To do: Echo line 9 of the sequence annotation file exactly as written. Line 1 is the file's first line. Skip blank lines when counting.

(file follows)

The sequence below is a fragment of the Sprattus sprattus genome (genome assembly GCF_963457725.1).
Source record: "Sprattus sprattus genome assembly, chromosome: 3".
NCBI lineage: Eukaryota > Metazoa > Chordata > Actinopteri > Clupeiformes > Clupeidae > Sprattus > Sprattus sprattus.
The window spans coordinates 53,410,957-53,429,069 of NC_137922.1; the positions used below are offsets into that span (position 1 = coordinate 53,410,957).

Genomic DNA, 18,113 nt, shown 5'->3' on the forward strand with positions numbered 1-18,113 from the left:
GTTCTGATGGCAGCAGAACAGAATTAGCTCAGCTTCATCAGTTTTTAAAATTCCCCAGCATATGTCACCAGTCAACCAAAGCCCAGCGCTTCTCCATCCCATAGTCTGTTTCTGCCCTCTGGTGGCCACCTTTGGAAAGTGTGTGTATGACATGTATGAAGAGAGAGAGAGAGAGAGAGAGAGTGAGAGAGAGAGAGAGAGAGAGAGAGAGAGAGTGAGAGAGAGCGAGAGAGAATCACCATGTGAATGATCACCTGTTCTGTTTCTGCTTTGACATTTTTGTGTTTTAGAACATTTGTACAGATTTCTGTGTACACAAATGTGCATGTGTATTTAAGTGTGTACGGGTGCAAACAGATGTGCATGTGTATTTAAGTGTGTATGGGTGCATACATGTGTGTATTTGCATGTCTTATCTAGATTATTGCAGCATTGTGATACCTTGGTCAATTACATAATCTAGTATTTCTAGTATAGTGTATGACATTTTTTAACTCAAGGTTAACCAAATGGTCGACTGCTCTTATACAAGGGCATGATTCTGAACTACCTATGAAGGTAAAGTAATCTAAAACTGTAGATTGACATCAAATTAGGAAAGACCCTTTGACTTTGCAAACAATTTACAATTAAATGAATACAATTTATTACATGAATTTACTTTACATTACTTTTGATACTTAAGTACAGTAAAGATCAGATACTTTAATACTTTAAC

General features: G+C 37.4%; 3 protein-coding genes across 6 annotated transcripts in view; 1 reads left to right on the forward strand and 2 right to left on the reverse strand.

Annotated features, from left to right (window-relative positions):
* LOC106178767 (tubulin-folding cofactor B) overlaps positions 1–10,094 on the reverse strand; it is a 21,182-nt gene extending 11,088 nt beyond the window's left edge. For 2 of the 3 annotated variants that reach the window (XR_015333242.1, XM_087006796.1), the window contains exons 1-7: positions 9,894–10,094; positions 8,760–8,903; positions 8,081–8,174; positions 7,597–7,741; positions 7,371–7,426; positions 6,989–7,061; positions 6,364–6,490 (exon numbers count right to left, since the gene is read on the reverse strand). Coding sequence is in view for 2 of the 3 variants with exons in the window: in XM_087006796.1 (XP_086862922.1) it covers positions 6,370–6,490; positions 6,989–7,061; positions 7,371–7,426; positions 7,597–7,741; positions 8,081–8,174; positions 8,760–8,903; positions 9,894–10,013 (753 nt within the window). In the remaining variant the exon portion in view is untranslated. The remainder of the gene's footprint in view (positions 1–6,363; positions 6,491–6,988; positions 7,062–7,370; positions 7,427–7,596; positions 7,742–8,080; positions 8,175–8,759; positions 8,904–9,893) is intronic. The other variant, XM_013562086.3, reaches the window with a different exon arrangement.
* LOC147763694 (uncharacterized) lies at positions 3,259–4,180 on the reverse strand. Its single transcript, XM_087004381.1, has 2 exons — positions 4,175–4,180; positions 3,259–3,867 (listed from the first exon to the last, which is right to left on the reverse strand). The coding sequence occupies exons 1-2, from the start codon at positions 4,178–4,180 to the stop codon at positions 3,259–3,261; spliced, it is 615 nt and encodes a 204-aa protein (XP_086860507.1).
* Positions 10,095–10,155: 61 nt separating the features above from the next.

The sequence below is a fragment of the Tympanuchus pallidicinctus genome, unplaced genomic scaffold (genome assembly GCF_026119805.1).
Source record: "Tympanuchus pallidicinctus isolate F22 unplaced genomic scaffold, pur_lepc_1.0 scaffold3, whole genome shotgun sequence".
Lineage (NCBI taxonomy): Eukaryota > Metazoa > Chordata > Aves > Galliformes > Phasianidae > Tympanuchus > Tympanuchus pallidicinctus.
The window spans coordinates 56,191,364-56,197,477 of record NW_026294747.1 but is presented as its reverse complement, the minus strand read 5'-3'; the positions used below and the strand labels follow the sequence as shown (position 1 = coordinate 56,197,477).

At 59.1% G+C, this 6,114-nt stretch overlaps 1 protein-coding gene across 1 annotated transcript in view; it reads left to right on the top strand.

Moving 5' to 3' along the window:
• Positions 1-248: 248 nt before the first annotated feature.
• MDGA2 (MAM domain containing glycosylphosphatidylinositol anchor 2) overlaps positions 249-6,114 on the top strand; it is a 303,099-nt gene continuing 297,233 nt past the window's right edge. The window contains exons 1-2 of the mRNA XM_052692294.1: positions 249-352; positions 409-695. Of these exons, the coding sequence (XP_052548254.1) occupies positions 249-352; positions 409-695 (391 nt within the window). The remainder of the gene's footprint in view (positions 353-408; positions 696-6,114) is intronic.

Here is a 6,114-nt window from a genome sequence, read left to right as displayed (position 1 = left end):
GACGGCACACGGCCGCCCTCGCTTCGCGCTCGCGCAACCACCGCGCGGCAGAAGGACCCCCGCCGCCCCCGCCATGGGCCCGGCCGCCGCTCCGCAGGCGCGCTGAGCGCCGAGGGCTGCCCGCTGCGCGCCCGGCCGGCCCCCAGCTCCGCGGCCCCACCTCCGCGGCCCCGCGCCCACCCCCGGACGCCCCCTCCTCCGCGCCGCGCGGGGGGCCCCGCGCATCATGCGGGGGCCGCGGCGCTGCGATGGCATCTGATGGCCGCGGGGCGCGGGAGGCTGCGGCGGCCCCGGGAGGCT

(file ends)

* LOC106178767 (tubulin-folding cofactor B) overlaps positions 1–10,094 on the reverse strand; it is a 21,182-nt gene extending 11,088 nt beyond the window's left edge. For 2 of the 3 annotated variants that reach the window (XR_015333242.1, XM_087006796.1), the window contains exons 1-7: positions 9,894–10,094; positions 8,760–8,903; positions 8,081–8,174; positions 7,597–7,741; positions 7,371–7,426; positions 6,989–7,061; positions 6,364–6,490 (exon numbers count right to left, since the gene is read on the reverse strand). Coding sequence is in view for 2 of the 3 variants with exons in the window: in XM_087006796.1 (XP_086862922.1) it covers positions 6,370–6,490; positions 6,989–7,061; positions 7,371–7,426; positions 7,597–7,741; positions 8,081–8,174; positions 8,760–8,903; positions 9,894–10,013 (753 nt within the window). In the remaining variant the exon portion in view is untranslated. The remainder of the gene's footprint in view (positions 1–6,363; positions 6,491–6,988; positions 7,062–7,370; positions 7,427–7,596; positions 7,742–8,080; positions 8,175–8,759; positions 8,904–9,893) is intronic. The other variant, XM_013562086.3, reaches the window with a different exon arrangement.